You can make an application to the family court for an injunction to help protect you or your child against violence, threats or intimidation.

Protect you or your child with an injunction

You can make an application to the family court for an injunction to help protect you or your child against violence, threats or intimidation.
 

You can make an application to the family court for an injunction to help protect you or your child against violence, threats or intimidation.
 

There are two types of orders you can seek:
 

  1. Non-Molestation Order for the protection of parties and any children; and
  2. Occupation orders which exclude the other party from occupation of the home.
     

What is a Non-Molestation Order?
 

A Non-Molestion Order (NMO) is an order prohibiting your partner or spouse from using or threatening to use violence against you or your child, or intimidating, harassing or pestering you.
 

Can I apply to the court?
 

To apply for a NMO you must be an “associated person” which includes:
 

  • Former/current spouses
  • civil partners/ cohabitants
  • fiancé(e)s
  • relatives
  • people living in the same household
     

Before making an application to the court you should seek legal advice as to whether you are an associated person.
 

How do I make an application to the court?
 

You must apply to the court by completing the appropriate court form and supporting your application with a witness statement that sets out the circumstances of your case. You are known as the Applicant and the other party is known as the Respondent. When the court receives your application, it will fix a hearing.
 

Will the court grant my application?
 

The court must have regard to all circumstances, included the need to secure your health, safety and well-being of you and any relevant child. You will need to show that there is a genuine need for your protection. The court considers your health (mental and physical), safety and well-being. It must be satisfied that there is evidence of molestation and you (or child) need protection from the court. Molestation involves, for example, any form of physical, psychological or sexual molestation or harassment that has a serious impact on the health and well-being of the applicant or any relevant child. If you are successful then the court will order that the Respondent is prohibited from doing a list of things that can include contacting you directly or indirectly. The court will specify how long the Respondent is prevented from doing the list of things and can, in certain cases, order that it remains indefinitely. It is a criminal offence to breach a NMO.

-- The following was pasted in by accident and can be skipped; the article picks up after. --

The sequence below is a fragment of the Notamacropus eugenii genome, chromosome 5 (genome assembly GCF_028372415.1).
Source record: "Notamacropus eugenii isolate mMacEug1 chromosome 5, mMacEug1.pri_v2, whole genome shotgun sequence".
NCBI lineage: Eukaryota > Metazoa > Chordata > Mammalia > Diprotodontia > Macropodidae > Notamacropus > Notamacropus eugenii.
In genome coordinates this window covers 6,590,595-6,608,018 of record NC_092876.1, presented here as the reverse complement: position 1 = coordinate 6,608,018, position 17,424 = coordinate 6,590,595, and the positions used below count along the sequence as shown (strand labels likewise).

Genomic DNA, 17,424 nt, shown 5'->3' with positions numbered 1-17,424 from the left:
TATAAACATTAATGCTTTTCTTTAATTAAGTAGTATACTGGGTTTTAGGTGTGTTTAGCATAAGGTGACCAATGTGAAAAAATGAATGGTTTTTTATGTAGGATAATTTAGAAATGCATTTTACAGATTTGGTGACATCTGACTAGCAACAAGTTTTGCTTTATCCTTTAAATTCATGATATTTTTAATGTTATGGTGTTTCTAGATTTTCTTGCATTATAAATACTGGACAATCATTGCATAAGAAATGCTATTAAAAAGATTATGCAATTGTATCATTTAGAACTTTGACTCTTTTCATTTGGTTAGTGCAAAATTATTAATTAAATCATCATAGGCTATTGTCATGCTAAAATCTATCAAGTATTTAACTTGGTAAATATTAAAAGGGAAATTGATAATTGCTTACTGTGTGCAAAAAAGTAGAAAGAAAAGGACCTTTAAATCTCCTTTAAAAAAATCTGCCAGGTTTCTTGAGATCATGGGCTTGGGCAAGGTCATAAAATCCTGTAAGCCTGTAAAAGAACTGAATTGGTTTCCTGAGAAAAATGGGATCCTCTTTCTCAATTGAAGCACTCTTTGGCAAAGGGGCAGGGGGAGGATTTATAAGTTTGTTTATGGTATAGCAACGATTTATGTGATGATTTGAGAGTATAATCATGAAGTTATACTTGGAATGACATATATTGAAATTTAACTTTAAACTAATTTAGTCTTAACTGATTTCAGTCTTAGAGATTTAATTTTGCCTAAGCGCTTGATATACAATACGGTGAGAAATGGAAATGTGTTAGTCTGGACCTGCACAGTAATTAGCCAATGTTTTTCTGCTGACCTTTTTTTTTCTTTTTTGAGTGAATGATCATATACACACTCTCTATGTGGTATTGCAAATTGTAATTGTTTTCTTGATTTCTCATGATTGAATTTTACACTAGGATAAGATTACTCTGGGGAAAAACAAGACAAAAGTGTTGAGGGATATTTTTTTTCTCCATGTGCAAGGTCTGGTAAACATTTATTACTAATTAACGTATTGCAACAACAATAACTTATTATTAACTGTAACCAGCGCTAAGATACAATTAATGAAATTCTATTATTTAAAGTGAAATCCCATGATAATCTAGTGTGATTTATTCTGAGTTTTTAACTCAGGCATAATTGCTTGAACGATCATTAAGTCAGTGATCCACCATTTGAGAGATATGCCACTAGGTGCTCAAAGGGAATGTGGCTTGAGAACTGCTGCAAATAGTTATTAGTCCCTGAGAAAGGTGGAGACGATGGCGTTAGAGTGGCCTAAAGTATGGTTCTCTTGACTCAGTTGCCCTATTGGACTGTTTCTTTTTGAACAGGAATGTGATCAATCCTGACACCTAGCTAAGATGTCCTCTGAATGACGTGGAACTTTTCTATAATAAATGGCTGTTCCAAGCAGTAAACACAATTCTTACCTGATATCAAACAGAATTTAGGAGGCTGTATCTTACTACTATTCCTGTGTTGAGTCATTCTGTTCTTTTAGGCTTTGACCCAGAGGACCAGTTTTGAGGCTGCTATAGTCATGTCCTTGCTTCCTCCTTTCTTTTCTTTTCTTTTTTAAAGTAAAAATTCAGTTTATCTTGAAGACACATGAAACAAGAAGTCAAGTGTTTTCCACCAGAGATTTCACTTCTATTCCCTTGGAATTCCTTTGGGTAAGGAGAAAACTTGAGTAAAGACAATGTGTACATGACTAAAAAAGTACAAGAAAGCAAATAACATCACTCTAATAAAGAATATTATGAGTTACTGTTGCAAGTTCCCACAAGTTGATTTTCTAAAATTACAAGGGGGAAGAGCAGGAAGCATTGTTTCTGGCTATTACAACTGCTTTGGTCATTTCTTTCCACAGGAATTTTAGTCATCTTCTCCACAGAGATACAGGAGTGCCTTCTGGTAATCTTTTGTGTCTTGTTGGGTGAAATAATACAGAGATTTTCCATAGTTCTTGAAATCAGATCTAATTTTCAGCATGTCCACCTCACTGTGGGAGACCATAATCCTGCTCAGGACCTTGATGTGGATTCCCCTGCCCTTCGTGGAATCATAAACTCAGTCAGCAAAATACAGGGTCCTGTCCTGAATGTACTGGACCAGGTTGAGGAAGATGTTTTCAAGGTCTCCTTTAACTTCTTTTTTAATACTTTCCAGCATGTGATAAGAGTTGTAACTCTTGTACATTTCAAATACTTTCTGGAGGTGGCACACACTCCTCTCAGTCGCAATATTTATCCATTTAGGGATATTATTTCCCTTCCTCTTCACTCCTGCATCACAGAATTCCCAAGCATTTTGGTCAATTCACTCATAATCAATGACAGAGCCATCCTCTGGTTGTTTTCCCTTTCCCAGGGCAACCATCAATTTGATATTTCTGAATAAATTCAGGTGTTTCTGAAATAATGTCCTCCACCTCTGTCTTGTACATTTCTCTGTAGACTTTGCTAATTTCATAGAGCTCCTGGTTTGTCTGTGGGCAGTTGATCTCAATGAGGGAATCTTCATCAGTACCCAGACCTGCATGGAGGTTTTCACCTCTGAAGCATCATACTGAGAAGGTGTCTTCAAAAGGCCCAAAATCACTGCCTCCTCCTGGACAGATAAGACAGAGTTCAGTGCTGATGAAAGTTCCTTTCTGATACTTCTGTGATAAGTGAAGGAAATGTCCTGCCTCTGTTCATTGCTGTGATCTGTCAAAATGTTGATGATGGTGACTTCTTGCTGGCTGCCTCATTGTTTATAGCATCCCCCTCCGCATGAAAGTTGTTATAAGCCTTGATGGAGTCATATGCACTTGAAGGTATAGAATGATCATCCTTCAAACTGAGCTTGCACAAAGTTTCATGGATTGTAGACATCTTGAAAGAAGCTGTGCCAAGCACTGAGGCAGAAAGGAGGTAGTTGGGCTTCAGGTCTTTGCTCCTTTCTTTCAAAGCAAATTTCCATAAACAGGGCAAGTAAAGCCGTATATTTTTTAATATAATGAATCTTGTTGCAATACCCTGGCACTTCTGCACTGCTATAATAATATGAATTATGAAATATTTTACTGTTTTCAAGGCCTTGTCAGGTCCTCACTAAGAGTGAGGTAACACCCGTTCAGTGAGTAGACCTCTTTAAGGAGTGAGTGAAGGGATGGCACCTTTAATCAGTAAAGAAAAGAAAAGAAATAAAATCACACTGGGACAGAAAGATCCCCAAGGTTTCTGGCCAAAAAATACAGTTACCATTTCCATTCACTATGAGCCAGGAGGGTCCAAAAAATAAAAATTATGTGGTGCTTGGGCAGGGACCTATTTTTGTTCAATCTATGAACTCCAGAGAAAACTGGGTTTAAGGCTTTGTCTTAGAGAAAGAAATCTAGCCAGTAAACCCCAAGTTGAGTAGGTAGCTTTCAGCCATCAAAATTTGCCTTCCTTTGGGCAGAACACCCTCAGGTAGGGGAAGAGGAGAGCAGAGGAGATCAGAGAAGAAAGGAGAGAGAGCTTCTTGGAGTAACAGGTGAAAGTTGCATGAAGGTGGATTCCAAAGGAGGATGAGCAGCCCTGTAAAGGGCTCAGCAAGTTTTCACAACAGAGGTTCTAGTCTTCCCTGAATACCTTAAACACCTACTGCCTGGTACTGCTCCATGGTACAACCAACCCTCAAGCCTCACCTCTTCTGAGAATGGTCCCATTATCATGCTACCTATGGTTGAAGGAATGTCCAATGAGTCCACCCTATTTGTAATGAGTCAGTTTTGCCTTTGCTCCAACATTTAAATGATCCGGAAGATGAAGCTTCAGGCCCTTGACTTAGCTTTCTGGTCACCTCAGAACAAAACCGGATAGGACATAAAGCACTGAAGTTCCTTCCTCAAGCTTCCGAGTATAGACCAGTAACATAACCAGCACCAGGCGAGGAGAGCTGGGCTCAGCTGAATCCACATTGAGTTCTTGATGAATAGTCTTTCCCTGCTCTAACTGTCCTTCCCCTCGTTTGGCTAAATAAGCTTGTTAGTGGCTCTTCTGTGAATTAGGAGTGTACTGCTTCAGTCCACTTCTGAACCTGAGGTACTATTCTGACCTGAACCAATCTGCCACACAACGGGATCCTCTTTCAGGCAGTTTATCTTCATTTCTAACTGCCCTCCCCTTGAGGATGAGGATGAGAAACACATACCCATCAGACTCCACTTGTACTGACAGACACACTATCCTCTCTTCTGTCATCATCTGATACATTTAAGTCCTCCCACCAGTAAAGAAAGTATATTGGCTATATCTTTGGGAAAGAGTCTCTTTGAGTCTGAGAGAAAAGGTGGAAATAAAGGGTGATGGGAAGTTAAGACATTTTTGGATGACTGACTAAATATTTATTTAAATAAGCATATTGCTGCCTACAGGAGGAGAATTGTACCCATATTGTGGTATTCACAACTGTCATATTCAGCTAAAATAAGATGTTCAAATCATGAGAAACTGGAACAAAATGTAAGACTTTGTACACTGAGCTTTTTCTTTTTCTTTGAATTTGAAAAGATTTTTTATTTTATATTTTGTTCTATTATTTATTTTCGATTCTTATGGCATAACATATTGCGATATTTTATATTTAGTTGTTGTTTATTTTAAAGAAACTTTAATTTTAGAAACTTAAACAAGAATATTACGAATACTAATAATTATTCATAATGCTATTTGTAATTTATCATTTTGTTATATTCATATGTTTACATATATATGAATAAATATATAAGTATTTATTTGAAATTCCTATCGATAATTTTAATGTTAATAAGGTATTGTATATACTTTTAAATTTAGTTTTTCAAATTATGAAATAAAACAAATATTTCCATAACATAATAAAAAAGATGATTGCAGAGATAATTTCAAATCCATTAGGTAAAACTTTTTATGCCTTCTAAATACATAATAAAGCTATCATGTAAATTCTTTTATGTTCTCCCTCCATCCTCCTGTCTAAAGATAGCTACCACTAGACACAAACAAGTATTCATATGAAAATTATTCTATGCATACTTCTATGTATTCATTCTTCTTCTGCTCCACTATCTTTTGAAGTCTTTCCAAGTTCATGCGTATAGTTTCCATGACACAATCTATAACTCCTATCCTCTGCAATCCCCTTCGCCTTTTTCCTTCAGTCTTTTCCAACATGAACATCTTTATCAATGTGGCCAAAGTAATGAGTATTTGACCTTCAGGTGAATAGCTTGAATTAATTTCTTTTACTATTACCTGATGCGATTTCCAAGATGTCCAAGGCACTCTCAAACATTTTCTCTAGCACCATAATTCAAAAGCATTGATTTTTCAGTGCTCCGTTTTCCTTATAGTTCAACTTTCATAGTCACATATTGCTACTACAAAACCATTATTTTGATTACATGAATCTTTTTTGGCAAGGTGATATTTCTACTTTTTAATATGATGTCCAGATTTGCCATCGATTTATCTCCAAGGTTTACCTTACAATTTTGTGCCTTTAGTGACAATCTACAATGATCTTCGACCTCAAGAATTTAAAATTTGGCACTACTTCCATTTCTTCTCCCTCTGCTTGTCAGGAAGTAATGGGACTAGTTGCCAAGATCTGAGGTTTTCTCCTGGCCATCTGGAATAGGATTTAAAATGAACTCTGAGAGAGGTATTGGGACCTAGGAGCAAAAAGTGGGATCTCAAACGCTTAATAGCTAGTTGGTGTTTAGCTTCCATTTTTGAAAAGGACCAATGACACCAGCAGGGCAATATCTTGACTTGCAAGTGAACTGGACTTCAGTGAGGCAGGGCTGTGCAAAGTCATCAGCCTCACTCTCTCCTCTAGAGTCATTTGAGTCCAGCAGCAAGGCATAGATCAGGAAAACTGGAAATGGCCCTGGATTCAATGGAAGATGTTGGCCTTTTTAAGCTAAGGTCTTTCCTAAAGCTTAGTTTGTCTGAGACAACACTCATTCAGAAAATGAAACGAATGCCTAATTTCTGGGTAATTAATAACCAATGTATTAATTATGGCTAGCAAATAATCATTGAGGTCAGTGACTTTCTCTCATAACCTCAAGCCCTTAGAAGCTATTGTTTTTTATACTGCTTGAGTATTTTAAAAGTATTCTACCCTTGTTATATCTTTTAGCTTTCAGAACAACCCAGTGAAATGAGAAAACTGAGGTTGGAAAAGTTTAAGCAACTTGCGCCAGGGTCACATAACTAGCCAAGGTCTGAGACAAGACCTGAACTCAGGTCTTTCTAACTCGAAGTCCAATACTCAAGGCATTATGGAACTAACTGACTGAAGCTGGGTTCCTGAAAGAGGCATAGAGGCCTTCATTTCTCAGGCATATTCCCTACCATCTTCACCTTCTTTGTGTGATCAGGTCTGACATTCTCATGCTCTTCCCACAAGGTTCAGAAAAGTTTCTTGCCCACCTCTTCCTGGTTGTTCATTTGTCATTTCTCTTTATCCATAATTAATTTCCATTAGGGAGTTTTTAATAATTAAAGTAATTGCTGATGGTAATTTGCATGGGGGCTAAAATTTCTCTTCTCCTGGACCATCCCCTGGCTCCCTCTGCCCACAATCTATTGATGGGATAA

What is an Undertaking?
 

An undertaking is a binding promise that a party or parties can give to the court instead of a court order. Breaching an undertaking is contempt of court and is not a criminal offence however a party who is in breach of an undertaking can be committed to prison.
 

What is an Occupation order?
 

An occupation order is a court order setting out who can live, return or be excluded from the family home (or certain parts of the home). It can also restrict a person from entering an area that surrounds the family home. It does not affect a person’s financial interest in the family home.
 

Can I apply to the court?
 

You can apply for an occupation order if you are, for example:
 

  • Former/current spouses
  • civil partners/ cohabitants
  • legally entitled to occupy the family home
     

Before making an application to the court you should seek legal advice.
 

How do I make an application to the court?
 

You must apply to the court by completing the appropriate court form and supporting your application with a witness statement that sets out, in detail, the circumstances of your case, including why you are seeking the occupation order. When the court receives your application, it will fix a hearing to determine the issues and to decide what should happen. The Respondent will usually be given the opportunity to reply to your application by preparing a statement.
 

Will my application be granted?
 

The court process is quite complicated and you should seek legal advice before applying to the court so that you can discuss with your solicitor the merits of your application. There are a number of different tests that the court will apply depending on your relationship status of you and the Respondent. In certain cases, the court will apply a test called “balance of harm” and looks at whether you or your child is likely to suffer “significant harm” if the court does not grant your application and in other cases the court can apply its discretion. If granted, the court order generally will say who is to live in the family home and who is excluded. The length of time will be down to the court to decide however is usually between six to 12 months depending on the circumstances of the case. Breach of the occupation order is not a criminal offence however the court can attach a power of arrest which means that the police can arrest the person in breach of the order.

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